PO Box 638, 1001 State RT10 West, Clinton, IL 61727
Tuesday, July 19, 2005
The heart of a Mustang
Clinton company adds extra power to Ford's ponies
By Chris Anderson
CLINTON -- Rick Anderson
can't recall the last time he served a customer from Central Illinois.
He counts his walk-in traffic on both hands.
Yet Anderson has done more business in the last six months -- about $1 million in sales -- than he's done in any previous six-month period in 15 years. And it all hinges on designing and building high performance parts for Ford Mustangs.
"I'm doing the same thing I did as a 16-year-old. I am lucky enough to find a niche and enjoy it," said Anderson, 47. "Randy (his brother and owner of Anderson Ford-Mercury Inc.) has held me to the business end. You need to make a profit as well as be an enthusiast. We've always just grown slowly. We make parts that nobody else makes."
Since he was a kid growing up in Lexington, Anderson and his brothers, Randy and Ronnie, have raced anything that moved, including motorcycles and drag racers.
As they grew older, the brothers turned their passion into business. They first owned a Kawasaki dealership in Bloomington, which they sold before opening the Clinton Ford dealership in 1987.
Anderson credits repeated exposure in Muscle Mustang/Fast Ford and 5.0 Mustang & Super Ford magazines for mail and e-mail orders from around the world. Specifically, an article about a 1979 Mustang Anderson built with a 499-cubic-inch motor launched the business.
Since then, 58 articles primarily based on performance testing Anderson and his crew of six employees complete on a dynamometer have appeared in the magazines. Anderson has two "mules" -- a 2000 GT Ford Mustang with a two-valve engine and a 2005 Mustang with a three-valve engine -- which he uses exclusively for performance testing.
The in-ground, chassis dynamometer allows Anderson to test performance of engine superchargers, fuel injection systems, camshafts, air filters, intake pipes, mufflers and more.
"We test independently for manufacturers. We only sell the best products," said Anderson. "When we started, we sold everybody else's products."
Now the business is bursting at the seams with parts designed and made in Clinton as well as top lines for such manufacturers as Trickflow, Edelbrock and Vortech. About 125 "speed dealers" around the country also sell Anderson Ford Motorsport parts.
The company typically ships 400 to 1,600 packages every month. The company's Web site -- andersonfordmotorsport.com -- has received 475,000 hits since 1998.
Anderson credits his employees, especially parts manager/drag racing enthusiast Brian Koestner with continued business growth. Anderson further pointed to his wife, Diane, as a major supporter of the business and Anderson's off-hours work to perfect performance parts.
Power Pipes, engine supercharger intake pipes which increase airflow by cubic feet per minute, have become the company's claim to fame. Anderson first approached a manufacturer about making the pipes, but learned the manufacturer was not interested in gearing up for production.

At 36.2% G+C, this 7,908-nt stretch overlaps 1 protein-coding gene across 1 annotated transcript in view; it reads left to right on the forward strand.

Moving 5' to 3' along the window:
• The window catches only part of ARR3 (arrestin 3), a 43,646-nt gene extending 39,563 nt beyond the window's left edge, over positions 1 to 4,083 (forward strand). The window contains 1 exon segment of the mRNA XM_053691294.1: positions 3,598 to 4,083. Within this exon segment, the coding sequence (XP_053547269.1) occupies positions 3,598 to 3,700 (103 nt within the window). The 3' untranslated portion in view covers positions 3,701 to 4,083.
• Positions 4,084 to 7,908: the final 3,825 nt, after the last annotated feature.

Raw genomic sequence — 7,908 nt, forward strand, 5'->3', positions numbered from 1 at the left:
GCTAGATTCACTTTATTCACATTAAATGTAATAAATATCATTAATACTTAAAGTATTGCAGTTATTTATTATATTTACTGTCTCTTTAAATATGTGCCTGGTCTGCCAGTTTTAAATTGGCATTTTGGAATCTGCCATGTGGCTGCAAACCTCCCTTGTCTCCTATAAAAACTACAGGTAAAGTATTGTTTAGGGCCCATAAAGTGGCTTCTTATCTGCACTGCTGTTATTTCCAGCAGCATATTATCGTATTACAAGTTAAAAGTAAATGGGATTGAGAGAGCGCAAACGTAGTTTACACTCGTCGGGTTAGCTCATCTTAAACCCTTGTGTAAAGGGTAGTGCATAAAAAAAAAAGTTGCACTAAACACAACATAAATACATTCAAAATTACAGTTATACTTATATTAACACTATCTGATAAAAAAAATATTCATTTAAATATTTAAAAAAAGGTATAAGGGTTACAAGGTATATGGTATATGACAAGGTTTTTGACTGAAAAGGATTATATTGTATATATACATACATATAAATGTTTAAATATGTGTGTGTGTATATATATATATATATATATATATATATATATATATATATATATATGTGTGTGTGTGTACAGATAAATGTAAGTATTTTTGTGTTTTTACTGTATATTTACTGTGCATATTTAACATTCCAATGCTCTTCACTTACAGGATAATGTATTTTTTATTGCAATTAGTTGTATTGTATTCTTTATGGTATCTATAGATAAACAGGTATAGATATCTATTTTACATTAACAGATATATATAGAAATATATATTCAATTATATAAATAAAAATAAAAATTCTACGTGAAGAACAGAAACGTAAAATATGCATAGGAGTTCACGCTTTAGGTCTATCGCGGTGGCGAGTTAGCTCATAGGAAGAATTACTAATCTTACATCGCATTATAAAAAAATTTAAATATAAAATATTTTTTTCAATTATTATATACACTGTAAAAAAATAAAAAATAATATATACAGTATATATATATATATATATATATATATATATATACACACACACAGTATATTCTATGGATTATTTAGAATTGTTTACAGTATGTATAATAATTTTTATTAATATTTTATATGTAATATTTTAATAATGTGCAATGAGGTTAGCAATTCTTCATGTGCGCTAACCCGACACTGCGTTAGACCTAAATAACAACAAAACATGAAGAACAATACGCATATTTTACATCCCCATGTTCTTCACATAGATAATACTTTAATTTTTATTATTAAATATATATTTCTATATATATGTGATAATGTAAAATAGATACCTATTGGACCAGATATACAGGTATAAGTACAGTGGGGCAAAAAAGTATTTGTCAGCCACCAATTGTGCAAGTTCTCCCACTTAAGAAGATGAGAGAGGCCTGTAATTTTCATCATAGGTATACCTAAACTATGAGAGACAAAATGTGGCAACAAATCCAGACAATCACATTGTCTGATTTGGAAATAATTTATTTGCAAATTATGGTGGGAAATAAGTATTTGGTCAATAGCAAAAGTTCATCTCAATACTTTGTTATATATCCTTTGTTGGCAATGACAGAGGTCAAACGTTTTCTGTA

"They're like Kleenex in the performance engine business. We registered the trademark and make 14 different kinds," said Anderson, who also offers a line of locally designed camshafts, air filters, power bypass kits, switch panels, flywheels, clutches and plug wires.
The company's latest hit is the hand-held Programmable Engine Management System. Anderson Ford Motorsports is the exclusive distributor and offers technical support for the system.
Designed by a South Carolina manufacturer, the computer overrides Ford Mustang stock computers that control fuel injection and other function. PMS allows quick adjustments of engine timing, fuel mixture and fuel injection. Adjustments can be made in 500 rpm increments from 2,000 rpm to 9,000 rpm.
In November, the company launched Mr. Freeze, a methanol/water injection system to increase engine horsepower. So far, 140 units have been purchased.
"It's like windshield fluid. It just hasn't been used with a supercharger," said Anderson, who puts all his creations to the ultimate test on a drag strip. "This year has been phenomenal. We got on the `Two Guys Garage' TV show. And we changed our advertising to feature more of our own products."
Ford's release of the 2005 Mustang, featuring its own chassis, also has boosted sales and interest. Anderson said earlier Mustangs, like the 1965 model, featured a Falcon chassis. Similarly, the 1979 model was a Fairmont chassis.
"The new model launch tells people the company is going to stick with the Mustang," said Anderson. "Muscle cars are coming back because you can get your cake and eat it, too."
Continued business growth for the company will mean adding employees in the near future. Anderson also sees a time when the company will fill its own building instead of a small backroom parts area and dynamometer testing garage sitting at the back of the Ford dealership lot.
"In the next six months to a year, we'll be adding similar parts for the Dodge and Chevrolet markets. We'll be changing the business name to Anderson Performance Products," said Anderson.